After two more runs gaining minimal yardage Brees took a 4th down shotgun snap and found Josh Norman near the sidelines. Norman caught the ball and turned to gain the yardage needed for the first down getting pushed out of bounds by Otis Leverette a few feet past the marker. Leverette had dropped into coverage on Norman and proved to be no match for the speedier tight end.

After two more running plays that did little, Drew Brees took the snap and found nary a man open in the secondary. Tomlinson was crossing the middle of the field about 7 yards away and Brees was feeling the heat of the pass rush. Brees tried to push a shovel pass to LT, but it was wide of its mark, falling incomplete.

In the sequence of the game environment, offsides was called on Jacques Cesaire. Brees used a hard count to draw him offsides and provide a little relief for the sagging offense.

Sitting at the defenses' 40 yard line, Brees dropped back looking for Boston all the way and fired a pass into the end zone. Okanlawon, in coverage was battling for position with Boston and was able to distract him enough to make the pass go incomplete.

Brees came off the field after that play, giving way to Cleo Lemon and the play of the day.

On the very first play that Lemon was quarterbacking, Lemon pulled one of the sweetest play-actions I have seen. After faking the handoff to LT, Lemon rolled out to the right, hiding the ball as most of the defense pursued the left side where they thought the ball was. Lemon set and delivered a pass that was a little too far for Eric Parker and appeared headed right to a defender. Parker leapt through the air in an all out dive and was able to get his fingertips on the back of the ball as it was sliding past, pulling the ball in before he hit the ground for a reception. The instant replay would have clearly showed he had his hands under the ball and it never hit the ground. As he fell to the ground, both the offense and defense erupted with "Whoa!" and defenders scrambled to give him a pat on the back saying, "Great catch!" The coaching staff was hooting and hollering along with the rest of the team and Cam Cameron yelled, "Nice catch Eric" above the noise.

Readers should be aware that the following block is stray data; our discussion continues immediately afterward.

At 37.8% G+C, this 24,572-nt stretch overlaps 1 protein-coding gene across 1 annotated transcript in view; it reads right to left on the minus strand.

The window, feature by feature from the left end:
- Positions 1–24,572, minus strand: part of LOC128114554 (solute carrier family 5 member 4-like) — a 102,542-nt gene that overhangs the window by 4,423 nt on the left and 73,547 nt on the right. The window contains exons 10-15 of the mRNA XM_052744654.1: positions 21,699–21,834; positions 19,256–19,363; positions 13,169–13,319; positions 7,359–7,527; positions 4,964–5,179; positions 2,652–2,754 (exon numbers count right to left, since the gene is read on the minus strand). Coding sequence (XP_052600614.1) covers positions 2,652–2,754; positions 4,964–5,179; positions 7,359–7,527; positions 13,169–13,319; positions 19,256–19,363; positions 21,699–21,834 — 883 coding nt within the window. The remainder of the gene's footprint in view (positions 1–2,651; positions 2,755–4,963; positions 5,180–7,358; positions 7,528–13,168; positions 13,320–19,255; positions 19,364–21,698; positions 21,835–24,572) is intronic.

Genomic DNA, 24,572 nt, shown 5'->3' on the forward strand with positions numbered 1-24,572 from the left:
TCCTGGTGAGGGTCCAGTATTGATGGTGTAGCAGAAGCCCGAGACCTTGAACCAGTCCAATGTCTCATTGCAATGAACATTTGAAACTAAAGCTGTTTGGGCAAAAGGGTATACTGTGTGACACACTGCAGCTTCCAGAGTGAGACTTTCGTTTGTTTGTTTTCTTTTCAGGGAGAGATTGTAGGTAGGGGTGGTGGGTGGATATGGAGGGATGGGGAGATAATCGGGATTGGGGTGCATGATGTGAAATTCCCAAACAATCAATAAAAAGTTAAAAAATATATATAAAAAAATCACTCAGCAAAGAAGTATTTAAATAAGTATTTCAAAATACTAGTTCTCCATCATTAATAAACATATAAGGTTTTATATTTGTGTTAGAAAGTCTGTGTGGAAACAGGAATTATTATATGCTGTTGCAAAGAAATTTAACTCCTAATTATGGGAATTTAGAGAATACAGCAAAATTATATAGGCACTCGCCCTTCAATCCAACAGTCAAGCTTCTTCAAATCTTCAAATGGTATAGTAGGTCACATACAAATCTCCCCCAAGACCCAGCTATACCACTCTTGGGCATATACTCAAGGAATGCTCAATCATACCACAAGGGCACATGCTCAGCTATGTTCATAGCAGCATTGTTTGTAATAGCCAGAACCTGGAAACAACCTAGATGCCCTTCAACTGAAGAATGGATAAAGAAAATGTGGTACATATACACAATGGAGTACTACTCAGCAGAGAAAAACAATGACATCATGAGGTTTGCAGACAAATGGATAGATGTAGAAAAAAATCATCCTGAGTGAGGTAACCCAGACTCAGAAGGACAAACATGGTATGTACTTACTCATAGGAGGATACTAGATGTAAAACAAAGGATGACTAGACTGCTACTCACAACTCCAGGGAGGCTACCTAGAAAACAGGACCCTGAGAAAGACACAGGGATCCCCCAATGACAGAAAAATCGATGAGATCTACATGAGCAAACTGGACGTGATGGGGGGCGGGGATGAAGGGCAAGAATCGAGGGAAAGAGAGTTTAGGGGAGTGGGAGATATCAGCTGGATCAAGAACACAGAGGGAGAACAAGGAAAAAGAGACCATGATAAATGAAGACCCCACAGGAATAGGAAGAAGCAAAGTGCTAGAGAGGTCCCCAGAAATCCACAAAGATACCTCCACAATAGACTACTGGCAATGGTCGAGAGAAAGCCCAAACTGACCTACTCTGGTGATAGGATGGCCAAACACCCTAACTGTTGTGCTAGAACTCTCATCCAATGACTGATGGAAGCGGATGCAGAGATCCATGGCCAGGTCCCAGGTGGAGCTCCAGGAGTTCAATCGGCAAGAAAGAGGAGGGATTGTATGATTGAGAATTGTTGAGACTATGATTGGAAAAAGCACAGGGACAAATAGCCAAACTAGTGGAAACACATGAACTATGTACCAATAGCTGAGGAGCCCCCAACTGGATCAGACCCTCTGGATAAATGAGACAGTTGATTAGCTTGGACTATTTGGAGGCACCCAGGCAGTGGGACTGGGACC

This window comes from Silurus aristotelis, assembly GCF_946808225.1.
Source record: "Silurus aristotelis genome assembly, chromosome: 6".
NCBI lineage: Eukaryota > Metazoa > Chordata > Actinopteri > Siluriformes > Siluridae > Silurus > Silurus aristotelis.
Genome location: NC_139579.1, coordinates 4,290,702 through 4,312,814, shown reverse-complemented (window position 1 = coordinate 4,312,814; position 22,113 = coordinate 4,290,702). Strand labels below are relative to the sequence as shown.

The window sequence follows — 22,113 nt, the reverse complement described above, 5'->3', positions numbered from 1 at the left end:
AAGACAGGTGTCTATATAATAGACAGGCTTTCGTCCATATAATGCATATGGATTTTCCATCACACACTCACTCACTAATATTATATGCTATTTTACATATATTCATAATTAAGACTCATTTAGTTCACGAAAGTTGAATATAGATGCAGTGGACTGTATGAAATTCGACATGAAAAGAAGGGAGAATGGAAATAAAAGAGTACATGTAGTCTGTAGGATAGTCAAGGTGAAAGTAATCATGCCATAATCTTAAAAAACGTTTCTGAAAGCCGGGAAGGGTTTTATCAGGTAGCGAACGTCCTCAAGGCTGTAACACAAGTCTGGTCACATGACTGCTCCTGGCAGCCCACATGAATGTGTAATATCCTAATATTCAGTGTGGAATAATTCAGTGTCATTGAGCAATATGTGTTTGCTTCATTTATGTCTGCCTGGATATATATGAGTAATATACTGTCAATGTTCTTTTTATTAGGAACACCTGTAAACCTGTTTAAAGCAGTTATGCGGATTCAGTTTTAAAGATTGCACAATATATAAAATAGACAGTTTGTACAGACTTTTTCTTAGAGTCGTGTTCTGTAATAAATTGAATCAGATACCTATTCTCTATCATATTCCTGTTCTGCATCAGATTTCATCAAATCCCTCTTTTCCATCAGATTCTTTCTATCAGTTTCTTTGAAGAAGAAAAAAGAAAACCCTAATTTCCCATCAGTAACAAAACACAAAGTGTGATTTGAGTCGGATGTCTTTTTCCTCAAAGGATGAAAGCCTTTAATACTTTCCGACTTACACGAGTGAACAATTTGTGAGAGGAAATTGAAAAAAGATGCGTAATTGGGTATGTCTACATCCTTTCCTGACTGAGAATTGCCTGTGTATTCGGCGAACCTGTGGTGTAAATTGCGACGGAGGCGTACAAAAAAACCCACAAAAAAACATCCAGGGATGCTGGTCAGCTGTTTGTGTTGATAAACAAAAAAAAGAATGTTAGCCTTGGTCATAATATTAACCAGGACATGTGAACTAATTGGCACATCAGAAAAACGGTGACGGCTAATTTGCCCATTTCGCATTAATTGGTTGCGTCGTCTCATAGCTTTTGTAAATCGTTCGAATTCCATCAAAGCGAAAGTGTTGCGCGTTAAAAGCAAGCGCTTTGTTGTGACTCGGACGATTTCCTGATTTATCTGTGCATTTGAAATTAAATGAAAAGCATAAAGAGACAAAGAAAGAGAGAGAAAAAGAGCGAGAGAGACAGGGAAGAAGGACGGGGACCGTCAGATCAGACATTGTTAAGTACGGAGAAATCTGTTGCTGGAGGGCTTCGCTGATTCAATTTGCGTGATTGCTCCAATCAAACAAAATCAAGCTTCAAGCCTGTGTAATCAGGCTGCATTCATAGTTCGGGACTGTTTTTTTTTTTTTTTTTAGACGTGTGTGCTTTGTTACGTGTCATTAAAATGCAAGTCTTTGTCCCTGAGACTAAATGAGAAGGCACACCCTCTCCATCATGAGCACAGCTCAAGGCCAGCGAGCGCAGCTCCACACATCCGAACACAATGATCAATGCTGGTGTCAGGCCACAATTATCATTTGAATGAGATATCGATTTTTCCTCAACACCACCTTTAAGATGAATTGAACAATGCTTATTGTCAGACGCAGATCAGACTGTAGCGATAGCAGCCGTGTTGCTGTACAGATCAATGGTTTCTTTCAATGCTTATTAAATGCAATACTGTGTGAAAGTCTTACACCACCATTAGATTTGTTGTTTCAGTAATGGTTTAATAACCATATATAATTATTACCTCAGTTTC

Finally after all the congratulating the drill continued. We always reiterate that there is very little actual hitting going on, since it is meant to protect the players and not part of the players association rules for offseason workouts, but lets be honest, it will happen from time to time. The next play it did happen, or maybe it was just all the weight bearing down. Courtney Van Buren, run blocking for LT bowled over Stephen Cooper. Maybe that was Van Buren's idea of a push. VB literally walked over him as if he was not there. The idea of that strength and raw power helping the running game is enough to make you salivate.

Hard-hitting Hanik Milligan was the next defender to come up big. Using the rarely seen finesse side of his repertoire, Milligan gracefully got a hand on a ball intended for Terry Charles on a post pattern. The deflected ball bounced into the air and was almost picked off by another closing defender who dove for it. Unfortunately I cannot tell you who that was since I could not see the name or number. It would seem I need more practice reps as well.

With that play the horn sounded ending the drill at the 20-yard line and no touchdown. The half winded down and the defense, with its bend but don't break philosophy comes away with the win. The horn not only sounded the end of this drill but the end of Friday's practice.

Denis Savage can be reached at safage@cox.net or via the following link: Denis Savage